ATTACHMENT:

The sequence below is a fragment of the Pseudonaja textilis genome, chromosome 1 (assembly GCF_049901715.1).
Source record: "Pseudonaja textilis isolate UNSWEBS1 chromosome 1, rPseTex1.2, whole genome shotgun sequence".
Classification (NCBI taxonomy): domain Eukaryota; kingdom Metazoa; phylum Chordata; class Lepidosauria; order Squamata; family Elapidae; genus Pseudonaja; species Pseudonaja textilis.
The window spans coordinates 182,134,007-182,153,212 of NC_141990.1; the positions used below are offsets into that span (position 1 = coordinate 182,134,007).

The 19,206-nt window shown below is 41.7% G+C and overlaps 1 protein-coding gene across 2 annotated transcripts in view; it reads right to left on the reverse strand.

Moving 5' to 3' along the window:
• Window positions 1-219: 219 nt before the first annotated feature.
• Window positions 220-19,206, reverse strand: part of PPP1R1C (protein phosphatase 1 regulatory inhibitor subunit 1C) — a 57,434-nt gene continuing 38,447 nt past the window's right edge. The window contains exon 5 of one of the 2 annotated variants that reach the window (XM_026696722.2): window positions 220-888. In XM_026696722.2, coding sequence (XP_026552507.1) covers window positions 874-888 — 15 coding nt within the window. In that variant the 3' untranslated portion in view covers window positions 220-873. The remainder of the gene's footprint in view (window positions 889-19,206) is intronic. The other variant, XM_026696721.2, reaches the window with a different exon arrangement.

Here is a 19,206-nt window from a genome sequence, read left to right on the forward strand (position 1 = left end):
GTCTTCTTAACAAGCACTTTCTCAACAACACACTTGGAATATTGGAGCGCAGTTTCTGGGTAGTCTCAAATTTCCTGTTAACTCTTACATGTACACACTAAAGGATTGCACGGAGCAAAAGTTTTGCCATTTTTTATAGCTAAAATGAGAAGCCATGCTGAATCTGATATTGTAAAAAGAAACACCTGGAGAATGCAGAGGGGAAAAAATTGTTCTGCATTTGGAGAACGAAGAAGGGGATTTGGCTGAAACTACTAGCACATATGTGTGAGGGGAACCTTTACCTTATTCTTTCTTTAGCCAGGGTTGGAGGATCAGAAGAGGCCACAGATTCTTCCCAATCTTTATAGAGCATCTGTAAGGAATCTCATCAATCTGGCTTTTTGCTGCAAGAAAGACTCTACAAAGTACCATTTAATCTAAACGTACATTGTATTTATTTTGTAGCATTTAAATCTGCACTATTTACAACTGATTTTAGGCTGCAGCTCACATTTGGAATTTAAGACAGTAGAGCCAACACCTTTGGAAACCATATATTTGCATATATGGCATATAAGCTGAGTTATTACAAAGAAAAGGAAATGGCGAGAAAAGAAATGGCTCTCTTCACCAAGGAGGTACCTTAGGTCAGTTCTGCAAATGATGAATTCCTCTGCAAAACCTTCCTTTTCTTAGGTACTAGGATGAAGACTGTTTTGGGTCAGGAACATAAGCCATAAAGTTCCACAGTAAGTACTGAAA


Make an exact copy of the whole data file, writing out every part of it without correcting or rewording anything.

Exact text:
The sequence below is a fragment of the Pseudonaja textilis genome, chromosome 1 (assembly GCF_049901715.1).
Source record: "Pseudonaja textilis isolate UNSWEBS1 chromosome 1, rPseTex1.2, whole genome shotgun sequence".
Classification (NCBI taxonomy): domain Eukaryota; kingdom Metazoa; phylum Chordata; class Lepidosauria; order Squamata; family Elapidae; genus Pseudonaja; species Pseudonaja textilis.
The window spans coordinates 182,134,007-182,153,212 of NC_141990.1; the positions used below are offsets into that span (position 1 = coordinate 182,134,007).

The 19,206-nt window shown below is 41.7% G+C and overlaps 1 protein-coding gene across 2 annotated transcripts in view; it reads right to left on the reverse strand.

Moving 5' to 3' along the window:
• Window positions 1-219: 219 nt before the first annotated feature.
• Window positions 220-19,206, reverse strand: part of PPP1R1C (protein phosphatase 1 regulatory inhibitor subunit 1C) — a 57,434-nt gene continuing 38,447 nt past the window's right edge. The window contains exon 5 of one of the 2 annotated variants that reach the window (XM_026696722.2): window positions 220-888. In XM_026696722.2, coding sequence (XP_026552507.1) covers window positions 874-888 — 15 coding nt within the window. In that variant the 3' untranslated portion in view covers window positions 220-873. The remainder of the gene's footprint in view (window positions 889-19,206) is intronic. The other variant, XM_026696721.2, reaches the window with a different exon arrangement.

Here is a 19,206-nt window from a genome sequence, read left to right on the forward strand (position 1 = left end):
GTCTTCTTAACAAGCACTTTCTCAACAACACACTTGGAATATTGGAGCGCAGTTTCTGGGTAGTCTCAAATTTCCTGTTAACTCTTACATGTACACACTAAAGGATTGCACGGAGCAAAAGTTTTGCCATTTTTTATAGCTAAAATGAGAAGCCATGCTGAATCTGATATTGTAAAAAGAAACACCTGGAGAATGCAGAGGGGAAAAAATTGTTCTGCATTTGGAGAACGAAGAAGGGGATTTGGCTGAAACTACTAGCACATATGTGTGAGGGGAACCTTTACCTTATTCTTTCTTTAGCCAGGGTTGGAGGATCAGAAGAGGCCACAGATTCTTCCCAATCTTTATAGAGCATCTGTAAGGAATCTCATCAATCTGGCTTTTTGCTGCAAGAAAGACTCTACAAAGTACCATTTAATCTAAACGTACATTGTATTTATTTTGTAGCATTTAAATCTGCACTATTTACAACTGATTTTAGGCTGCAGCTCACATTTGGAATTTAAGACAGTAGAGCCAACACCTTTGGAAACCATATATTTGCATATATGGCATATAAGCTGAGTTATTACAAAGAAAAGGAAATGGCGAGAAAAGAAATGGCTCTCTTCACCAAGGAGGTACCTTAGGTCAGTTCTGCAAATGATGAATTCCTCTGCAAAACCTTCCTTTTCTTAGGTACTAGGATGAAGACTGTTTTGGGTCAGGAACATAAGCCATAAAGTTCCACAGTAAGTACTGAAA